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FULL RECAP: Penn State bests Wisconsin 16-10 in defensive battle

Neither team looked sharp on offense, but Sean Clifford made just enough plays to lead PSU to the win.

NCAA Football: Penn State at Wisconsin Jeff Hanisch-USA TODAY Sports

MADISON — Following 651 days without fans populating the stands of Camp Randall Stadium, the No. 12 Wisconsin Badgers (0-1 overall, 0-1 Big Ten), welcomed 76,832 fans and the No. 19 Penn State Nittany Lions (1-0 overall, 1-0 Big Ten) into their home stadium. However, Wisconsin could not give the fans the return they had hoped for, dropping the season opener, 16-10.

“That part was awesome (fans being back in the stands), I feel bad that we didn’t do more for them, it was special,” said head coach Paul Chryst.

NCAA Football: Penn State at Wisconsin Jeff Hanisch-USA TODAY Sports

It was a game that was back and forth between Wisconsin and Penn State and both teams failed to score in the first half, despite Wisconsin mounting two drives that ended in the red zone. But, as would be a trend throughout, the Badgers could not finish those drives.

One of the drives ended in a blocked field goal attempt by kicker Collin Larsh. “It felt good off of my foot, I had a clean hit,” said Larsh. “From what I was told, we got imploded on the lines, so the lineman all got pushed back a couple of yards.”

Following the blocked kick, Wisconsin held Penn State to a three-and-out, something they did seven times throughout the game while holding Penn State to 3-of-13 on third down and only 297 total yards.

Wisconsin’s next drive was another one that stalled in the red zone. This time following a 12-play, 62-yard drive that lasted just under seven minutes, quarterback Graham Mertz could not complete a hand off to Chez Mellusi and Penn State pounced on the fumbled ball, for the first of Wisconsin’s three turnovers of the game.

“We gotta do better, things like that can’t really happen,” Mellusi said. “It doesn’t matter whose fault it was and it’s not going to happen again, we have to get better, that can’t happen in the red zone.”

However in the second half, both teams seemed to find their stride a bit. Following a three-and-out by the Badgers on the opening drive of the second half, Penn State was the first time to find pay dirt.

Quarterback Sean Clifford connected with Jahan Dotson on a 49-yard touchdown pass, where Dotson was wide open after a blown coverage by Scott Nelson. “Communication, we just have to do a better job of that,” said cornerback Faion Hicks, describing what led to the longer pass plays.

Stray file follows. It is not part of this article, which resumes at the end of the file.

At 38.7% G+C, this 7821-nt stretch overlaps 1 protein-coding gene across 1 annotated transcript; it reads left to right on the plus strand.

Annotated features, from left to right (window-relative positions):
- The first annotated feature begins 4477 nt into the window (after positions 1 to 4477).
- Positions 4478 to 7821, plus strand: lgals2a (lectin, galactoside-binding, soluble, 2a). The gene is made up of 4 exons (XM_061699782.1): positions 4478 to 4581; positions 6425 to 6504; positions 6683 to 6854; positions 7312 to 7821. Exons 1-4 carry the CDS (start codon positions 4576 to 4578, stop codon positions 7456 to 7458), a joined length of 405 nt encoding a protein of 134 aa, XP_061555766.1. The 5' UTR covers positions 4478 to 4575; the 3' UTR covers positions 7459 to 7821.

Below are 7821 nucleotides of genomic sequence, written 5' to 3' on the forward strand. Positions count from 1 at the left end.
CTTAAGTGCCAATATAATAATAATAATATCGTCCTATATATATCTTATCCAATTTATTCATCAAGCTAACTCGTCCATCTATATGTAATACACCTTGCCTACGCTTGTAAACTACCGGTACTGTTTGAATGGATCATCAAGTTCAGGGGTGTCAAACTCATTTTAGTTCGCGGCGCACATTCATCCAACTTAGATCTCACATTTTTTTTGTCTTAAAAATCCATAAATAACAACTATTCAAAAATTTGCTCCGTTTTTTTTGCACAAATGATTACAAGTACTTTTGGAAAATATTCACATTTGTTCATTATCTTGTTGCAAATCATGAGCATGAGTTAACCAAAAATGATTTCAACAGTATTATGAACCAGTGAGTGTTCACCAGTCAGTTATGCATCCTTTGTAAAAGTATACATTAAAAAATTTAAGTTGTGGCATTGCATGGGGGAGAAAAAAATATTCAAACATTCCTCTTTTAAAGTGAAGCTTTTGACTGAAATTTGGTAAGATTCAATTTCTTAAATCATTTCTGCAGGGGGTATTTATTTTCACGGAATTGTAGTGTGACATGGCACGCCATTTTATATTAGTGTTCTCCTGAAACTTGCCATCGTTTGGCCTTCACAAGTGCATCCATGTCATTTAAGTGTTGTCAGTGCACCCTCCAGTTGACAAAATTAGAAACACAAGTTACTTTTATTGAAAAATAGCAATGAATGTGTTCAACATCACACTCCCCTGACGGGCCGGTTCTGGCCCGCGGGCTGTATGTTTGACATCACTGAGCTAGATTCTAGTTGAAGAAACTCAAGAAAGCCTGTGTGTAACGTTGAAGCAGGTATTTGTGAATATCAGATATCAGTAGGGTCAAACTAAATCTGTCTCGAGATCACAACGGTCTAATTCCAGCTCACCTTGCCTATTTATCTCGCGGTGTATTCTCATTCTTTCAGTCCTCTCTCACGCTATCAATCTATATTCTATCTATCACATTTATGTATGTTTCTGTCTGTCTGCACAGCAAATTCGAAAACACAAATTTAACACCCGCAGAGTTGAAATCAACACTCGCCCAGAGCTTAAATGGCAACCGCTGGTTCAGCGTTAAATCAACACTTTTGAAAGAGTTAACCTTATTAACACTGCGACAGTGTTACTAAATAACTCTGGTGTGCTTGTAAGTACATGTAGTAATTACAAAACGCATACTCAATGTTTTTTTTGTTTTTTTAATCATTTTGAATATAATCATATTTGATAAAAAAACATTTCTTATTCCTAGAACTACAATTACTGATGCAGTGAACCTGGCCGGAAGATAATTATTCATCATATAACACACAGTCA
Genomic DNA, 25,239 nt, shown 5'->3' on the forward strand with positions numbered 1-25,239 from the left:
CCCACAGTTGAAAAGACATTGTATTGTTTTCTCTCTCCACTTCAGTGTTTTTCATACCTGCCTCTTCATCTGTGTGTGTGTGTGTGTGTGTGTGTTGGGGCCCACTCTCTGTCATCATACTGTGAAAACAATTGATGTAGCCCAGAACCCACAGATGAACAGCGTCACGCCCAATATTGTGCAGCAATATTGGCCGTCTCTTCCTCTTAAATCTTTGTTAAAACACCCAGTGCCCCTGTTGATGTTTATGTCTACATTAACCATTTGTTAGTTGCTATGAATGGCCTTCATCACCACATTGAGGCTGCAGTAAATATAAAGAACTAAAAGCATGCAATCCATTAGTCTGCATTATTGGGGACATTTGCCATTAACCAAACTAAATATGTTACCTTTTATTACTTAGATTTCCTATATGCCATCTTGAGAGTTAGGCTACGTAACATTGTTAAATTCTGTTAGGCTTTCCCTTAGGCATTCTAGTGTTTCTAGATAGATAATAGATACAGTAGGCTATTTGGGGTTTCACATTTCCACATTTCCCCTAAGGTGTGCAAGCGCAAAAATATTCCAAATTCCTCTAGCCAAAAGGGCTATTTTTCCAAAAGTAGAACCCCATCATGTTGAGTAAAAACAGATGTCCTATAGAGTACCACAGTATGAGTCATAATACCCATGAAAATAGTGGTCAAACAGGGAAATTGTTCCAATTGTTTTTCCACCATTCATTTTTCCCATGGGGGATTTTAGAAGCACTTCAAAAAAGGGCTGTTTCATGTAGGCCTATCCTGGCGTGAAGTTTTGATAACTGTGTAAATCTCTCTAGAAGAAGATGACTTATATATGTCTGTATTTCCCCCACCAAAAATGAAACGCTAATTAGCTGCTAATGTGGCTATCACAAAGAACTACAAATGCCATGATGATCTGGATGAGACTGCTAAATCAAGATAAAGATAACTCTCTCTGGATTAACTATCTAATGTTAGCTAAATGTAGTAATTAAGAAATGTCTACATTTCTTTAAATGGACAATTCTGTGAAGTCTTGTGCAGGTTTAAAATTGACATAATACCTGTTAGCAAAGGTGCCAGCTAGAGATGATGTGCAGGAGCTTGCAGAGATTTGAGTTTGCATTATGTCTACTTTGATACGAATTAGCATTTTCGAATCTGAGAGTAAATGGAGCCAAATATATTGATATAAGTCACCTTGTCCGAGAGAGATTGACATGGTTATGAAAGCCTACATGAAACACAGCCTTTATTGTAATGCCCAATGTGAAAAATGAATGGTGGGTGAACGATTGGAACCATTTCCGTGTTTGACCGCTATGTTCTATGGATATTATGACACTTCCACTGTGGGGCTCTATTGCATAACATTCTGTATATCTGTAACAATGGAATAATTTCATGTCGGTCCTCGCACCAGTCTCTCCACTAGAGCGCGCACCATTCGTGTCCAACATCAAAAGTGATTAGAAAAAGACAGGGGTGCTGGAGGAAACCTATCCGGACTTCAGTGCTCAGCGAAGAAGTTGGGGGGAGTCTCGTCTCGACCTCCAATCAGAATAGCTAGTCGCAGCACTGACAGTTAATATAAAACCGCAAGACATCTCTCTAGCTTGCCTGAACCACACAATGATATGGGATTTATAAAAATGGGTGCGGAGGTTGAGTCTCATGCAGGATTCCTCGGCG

Clifford in the game was 18-of-33 for 247 yards and the touchdown pass to Dotson. While Dotson caught five passes for 102 yards.

Wisconsin was then able to quickly even things up, following Penn State’s first score, going on a 10-play, 75-yard scoring drive that took just over four minutes of game time. Capping off the score was the Clemson transfer, Mellusi, who carried the ball 31 times for 121 yards in his Badgers debut. Previously, the most carries Mellusi had in a game, was eight.

“It was was really vital that I hit the weight room kind differently than I was used to when I was at my other school, I focused a lot on conditioning,” Mellusi said. “While I have been here, I have put on ten pounds and I carried the ball 31 times and I feel good.”

With the game all knotted up Penn State put together another lengthy drive, that was aided by a long pass from Clifford to KeAndre Lambert-Smith for 52 yards. Wisconsin also helped Penn State along on the drive with a pass interference call a play later, which was one of seven penalties committed by Wisconsin, which went for 42 yards. Penn State also committed seven penalties in the game, going for 79 yards.

However, despite the long pass play and penalty, Penn State’s left the drive ended empty-handed, with Jordan Stout missing a 24-yard field goal.

Wisconsin and Penn State then traded off field goals and found themselves tied up at 10-10. First was Larsh, from 43 yards out, which was the second longest of his career. Stout then made up for his earlier miss with a 24-yard field goal.

With a chance to respond to Penn State, Wisconsin went three-and-out, which was something the Badgers did four times in the game.

NCAA Football: Penn State at Wisconsin Jeff Hanisch-USA TODAY Sports

On Penn State’s ensuing drive, Clifford once again found Dotson for a long gain, this time of 42 yards, which gave Penn State momentum, that they eventually cashed in for the go-ahead score, a 2-yard rush by Noah Cain.

Following the score Stout’s point after attempt hit the left upright, leaving Penn State with only a six point lead and opening the door for Wisconsin to take the lead with a touchdown and a successful point after attempt.

Wisconsin then set off on a 12-play, 67 yard drive that lasted just under seven minutes, only to end in the red zone with no points...again. On fourth and goal, Mertz tried to find tight end Jake Ferguson in the end zone but he was intercepted by Jaquan Brisker. Mertz finished the game 22-of-37 for 185 yards and two interceptions.

Wisconsin then got one more chance in the game, following a three-and-out by Penn State. On Wisconsin’s final drive, Mertz connected with Danny Davis, who missed most of last season, on the opening plays of the drive picking up first downs on back-to-back passes.

However, the momentum that Wisconsin started to gain on the drive was short-lived and, following an intentional grounding (his second of the game) call against Mertz, the Badger quarterback threw his second interception of the game as time expired, giving Wisconsin it’s first loss in a season opener since losing to Alabama, 35-17, in 2015.